Killer cops arrested after protests


After more than a year of protests, on May 27 Washington State Attorney General Bob Ferguson announced felony charges against three Tacoma cops for the brutal murder of Black resident Manuel Ellis.

Tacoma, Wash., July 10, 2020.

The cops — Mathew Collins, Christopher Burbank and Timothy Rankine — were taken to Pierce County Jail. Collins and Burbank face second-degree murder and first-degree manslaughter charges. Rankine is charged with first-degree manslaughter.

The arrests very much reflect national year-long protests against the police murders of George Floyd, Breonna Taylor and many others, as well as the demands of the Ellis family and the anti-racist movement of the Seattle-Tacoma region for justice.

Ellis, after temporarily stopping traffic while walking across the street, had been quickly assaulted by cops, led by Burbank and Collins, who knocked him to the ground. They then “choke-holded” him, shot him several times with taser darts and hogtied him with his wrists shackled to his ankles. He was forcibly held face down under pressure, with 20 cops on the scene, in the same manner as George Floyd.  Paramedics insisted that the cops get off him, but Ellis died at the scene.

His last words were, “I can’t breathe, sir.”

The murder of Ellis by Tacoma cops took place on the Tacoma city line late at night March 3, 2020, two months before the murder of George Floyd. It took 450 days and several bogus police investigations for the cops to be arrested. The whole

case might have been shelved by lying cops and civilian officials had it not been for the earthshaking movement for George Floyd and so many other people of color. More and more, families and loved ones of those murdered by cops are emboldened to come forward and fight back.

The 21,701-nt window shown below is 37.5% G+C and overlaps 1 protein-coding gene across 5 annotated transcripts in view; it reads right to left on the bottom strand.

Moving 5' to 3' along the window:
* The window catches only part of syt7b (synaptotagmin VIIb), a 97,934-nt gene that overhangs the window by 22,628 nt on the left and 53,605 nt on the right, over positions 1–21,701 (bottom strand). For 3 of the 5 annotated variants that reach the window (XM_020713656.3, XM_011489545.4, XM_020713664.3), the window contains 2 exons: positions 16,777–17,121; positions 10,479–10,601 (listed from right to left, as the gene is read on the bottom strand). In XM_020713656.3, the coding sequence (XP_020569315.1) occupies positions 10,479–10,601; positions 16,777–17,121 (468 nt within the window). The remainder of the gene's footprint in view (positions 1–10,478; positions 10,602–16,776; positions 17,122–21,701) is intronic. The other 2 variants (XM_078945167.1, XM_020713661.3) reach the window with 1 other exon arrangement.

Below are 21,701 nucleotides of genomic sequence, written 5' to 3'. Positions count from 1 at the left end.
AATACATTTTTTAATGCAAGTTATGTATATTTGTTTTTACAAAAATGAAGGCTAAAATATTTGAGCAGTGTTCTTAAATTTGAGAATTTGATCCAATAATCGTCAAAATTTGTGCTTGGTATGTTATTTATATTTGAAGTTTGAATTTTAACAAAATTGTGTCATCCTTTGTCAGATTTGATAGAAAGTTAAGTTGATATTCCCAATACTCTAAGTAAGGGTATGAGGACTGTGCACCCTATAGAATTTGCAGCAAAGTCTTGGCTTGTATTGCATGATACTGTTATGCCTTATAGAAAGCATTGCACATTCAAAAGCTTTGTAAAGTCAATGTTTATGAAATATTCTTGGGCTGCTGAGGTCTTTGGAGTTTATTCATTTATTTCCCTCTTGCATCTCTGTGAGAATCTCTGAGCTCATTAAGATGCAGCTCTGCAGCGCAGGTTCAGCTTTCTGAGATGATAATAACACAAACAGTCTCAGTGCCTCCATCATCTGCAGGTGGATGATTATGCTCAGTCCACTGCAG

When she participated in Black Lives Matter protests, Manuel Ellis’ sister, Monet Carter-Mixon, came across three people who had taken video of her brother’s murder. The videos showed Ellis “wasn’t even resisting,” according to one videographer.

Ellis’ mother, Marcia Carter-Patterson, expressed disappointment that more cops on the scene weren’t criminally charged. The community is watching to see if the charges against the cops are followed up by prosecution.

Tacoma Action Collective, a Black community organization, has called for “Justice for Manuel Ellis” throughout the last year. A huge portrait of Ellis has been painted on a building in Tacoma’s historic Black community, and a community garden in his name has been built and maintained at the intersection where he was killed.

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